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Do you know of a runtime written in Java/J2ME, that is capable of reading and executing a script/binary file?

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8 Answers

up vote 4 down vote accepted

I wrote just such a language designed to be small enough for J2ME, and to not use reflection/code generation/etc...

http://www.hecl.org

It's open source under a liberal license, so you're welcome to take it, study it, include it in your own programs, or hack it to make it behave like you want.

For 'regular' Java, there are other languages that do more and are faster and more complete.

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Wikipedia has a complete list. However, you sound like you're probably interested in Jython and JRuby.

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+1 for the first sentence. Given the very rich set of languages implemented on the JVM, I can't think of any reason to single out Jython or JRuby. Groovy is just one example of a language specifically designed for the JVM that does just what the OQ asks for. –  joel.neely Oct 5 '09 at 13:13
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I know of an x86 emulator written in Java, JPC

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Many JVM Languages - Clojure, for example. There are pretty much hundreds of JVM languages floating around, most of which were implemented in Java - Scala, Rhino, etc.

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Where can I get a list of these "JVM" languages? –  Jarvis Sep 11 '09 at 14:57
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Google is your friend here. Try search terms like 'jvm dynamic language' –  ConcernedOfTunbridgeWells Sep 11 '09 at 15:01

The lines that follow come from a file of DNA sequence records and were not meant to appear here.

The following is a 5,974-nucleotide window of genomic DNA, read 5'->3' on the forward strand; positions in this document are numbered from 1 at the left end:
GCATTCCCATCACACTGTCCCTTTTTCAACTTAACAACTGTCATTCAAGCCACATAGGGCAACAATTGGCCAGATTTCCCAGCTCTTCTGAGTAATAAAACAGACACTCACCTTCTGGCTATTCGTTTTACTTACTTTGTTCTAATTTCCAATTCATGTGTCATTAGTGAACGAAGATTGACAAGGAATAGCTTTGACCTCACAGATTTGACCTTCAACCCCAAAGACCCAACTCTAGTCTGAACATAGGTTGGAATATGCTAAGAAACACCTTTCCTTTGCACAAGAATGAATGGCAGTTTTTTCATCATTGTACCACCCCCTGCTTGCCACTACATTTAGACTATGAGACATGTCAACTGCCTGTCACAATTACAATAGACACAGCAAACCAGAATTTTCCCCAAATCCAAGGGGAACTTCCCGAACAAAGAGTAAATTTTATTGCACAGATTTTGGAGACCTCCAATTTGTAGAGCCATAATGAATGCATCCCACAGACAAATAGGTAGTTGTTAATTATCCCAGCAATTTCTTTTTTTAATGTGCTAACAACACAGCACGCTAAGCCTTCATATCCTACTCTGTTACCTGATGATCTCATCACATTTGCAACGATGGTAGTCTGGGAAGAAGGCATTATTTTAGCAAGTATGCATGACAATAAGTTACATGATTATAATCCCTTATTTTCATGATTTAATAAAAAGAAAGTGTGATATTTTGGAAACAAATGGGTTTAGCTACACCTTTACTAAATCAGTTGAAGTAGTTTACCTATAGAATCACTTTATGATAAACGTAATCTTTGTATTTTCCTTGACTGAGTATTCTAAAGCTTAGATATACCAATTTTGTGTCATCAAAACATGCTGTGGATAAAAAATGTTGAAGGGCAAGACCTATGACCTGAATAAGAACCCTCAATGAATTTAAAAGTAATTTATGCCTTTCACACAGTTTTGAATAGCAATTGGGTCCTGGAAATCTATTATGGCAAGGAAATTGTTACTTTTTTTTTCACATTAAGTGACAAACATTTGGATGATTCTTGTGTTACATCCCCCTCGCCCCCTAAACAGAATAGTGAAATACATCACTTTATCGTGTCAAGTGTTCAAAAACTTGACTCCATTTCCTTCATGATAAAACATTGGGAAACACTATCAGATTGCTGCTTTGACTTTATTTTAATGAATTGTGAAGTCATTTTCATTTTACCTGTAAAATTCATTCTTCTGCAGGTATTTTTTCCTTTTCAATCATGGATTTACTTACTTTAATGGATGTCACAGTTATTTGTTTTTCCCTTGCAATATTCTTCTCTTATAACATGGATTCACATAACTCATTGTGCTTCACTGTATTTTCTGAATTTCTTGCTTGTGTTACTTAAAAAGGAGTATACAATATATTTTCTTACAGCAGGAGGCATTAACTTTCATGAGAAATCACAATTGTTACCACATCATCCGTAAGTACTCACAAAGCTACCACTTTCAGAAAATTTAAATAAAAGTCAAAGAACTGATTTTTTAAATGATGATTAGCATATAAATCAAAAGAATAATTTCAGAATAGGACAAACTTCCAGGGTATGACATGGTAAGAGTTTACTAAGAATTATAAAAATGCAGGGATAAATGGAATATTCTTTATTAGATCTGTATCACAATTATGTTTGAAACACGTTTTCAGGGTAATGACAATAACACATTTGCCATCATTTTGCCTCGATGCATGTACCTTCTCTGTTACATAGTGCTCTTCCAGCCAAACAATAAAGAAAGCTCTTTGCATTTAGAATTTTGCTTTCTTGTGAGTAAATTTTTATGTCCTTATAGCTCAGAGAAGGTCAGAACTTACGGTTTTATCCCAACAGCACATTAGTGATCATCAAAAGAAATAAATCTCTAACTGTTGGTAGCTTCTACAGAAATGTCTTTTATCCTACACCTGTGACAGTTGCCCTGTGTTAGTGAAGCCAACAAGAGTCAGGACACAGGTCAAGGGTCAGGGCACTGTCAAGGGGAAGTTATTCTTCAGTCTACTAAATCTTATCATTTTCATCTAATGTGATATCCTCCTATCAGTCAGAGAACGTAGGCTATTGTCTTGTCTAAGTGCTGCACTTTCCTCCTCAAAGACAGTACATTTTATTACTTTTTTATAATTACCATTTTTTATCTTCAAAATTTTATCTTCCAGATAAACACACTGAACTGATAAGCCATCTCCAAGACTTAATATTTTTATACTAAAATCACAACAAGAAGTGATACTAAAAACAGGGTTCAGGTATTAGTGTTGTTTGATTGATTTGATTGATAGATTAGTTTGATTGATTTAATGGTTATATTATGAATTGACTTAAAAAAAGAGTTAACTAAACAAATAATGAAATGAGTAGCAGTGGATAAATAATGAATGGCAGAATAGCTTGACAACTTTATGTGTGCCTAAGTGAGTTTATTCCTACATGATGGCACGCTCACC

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In terms of unique languages, the major ones are Clojure and Scala. Additionally, there are ports of many major languages to the JVM platform, mostly high-level languages. These include Ruby -> JRuby, Python -> Jython, and JavaScript -> Rhino. A more complete list is here.

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This is an impressive list of programming languages for the Java virtual machine :

Programming languages for the Java Virtual Machine JVM

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The problem is that j2me can be too limited in its use of reflection to enable this, so you need to investigate your specific target.

In terms of java in general, there are many, such as JRuby, Beanshell, Jython, etc.

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I just listened to a Software Engineering Radio podcast where a Sun developer talked about Maxine which is a JVM that is mostly implemented in Java itself. It was a very interesting interview and technology.

So it's feasible that someday Java itself (meaning the standard JVM) will be implemented in Java much like C compilers are written in C (after a bit of bootstrapping).

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